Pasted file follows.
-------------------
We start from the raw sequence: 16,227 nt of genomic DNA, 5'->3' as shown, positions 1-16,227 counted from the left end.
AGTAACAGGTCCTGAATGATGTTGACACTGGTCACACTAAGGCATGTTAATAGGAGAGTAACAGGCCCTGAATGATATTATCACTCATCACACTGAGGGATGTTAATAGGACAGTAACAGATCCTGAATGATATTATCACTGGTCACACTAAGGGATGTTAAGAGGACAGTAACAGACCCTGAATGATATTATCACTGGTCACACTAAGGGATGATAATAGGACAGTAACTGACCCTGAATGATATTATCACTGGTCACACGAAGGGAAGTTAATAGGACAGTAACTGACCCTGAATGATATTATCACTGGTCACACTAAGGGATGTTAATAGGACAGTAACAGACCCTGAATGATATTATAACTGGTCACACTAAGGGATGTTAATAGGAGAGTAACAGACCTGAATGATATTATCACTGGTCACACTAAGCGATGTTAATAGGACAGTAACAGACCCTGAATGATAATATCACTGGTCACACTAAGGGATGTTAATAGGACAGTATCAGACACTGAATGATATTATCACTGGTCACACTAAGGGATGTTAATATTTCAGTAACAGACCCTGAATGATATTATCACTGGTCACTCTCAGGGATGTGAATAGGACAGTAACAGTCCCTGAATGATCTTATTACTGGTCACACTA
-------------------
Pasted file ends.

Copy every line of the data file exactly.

We start from the raw sequence: 16,227 nt of genomic DNA, 5'->3' as shown, positions 1-16,227 counted from the left end.
AGTAACAGGTCCTGAATGATGTTGACACTGGTCACACTAAGGCATGTTAATAGGAGAGTAACAGGCCCTGAATGATATTATCACTCATCACACTGAGGGATGTTAATAGGACAGTAACAGATCCTGAATGATATTATCACTGGTCACACTAAGGGATGTTAAGAGGACAGTAACAGACCCTGAATGATATTATCACTGGTCACACTAAGGGATGATAATAGGACAGTAACTGACCCTGAATGATATTATCACTGGTCACACGAAGGGAAGTTAATAGGACAGTAACTGACCCTGAATGATATTATCACTGGTCACACTAAGGGATGTTAATAGGACAGTAACAGACCCTGAATGATATTATAACTGGTCACACTAAGGGATGTTAATAGGAGAGTAACAGACCTGAATGATATTATCACTGGTCACACTAAGCGATGTTAATAGGACAGTAACAGACCCTGAATGATAATATCACTGGTCACACTAAGGGATGTTAATAGGACAGTATCAGACACTGAATGATATTATCACTGGTCACACTAAGGGATGTTAATATTTCAGTAACAGACCCTGAATGATATTATCACTGGTCACTCTCAGGGATGTGAATAGGACAGTAACAGTCCCTGAATGATCTTATTACTGGTCACACTA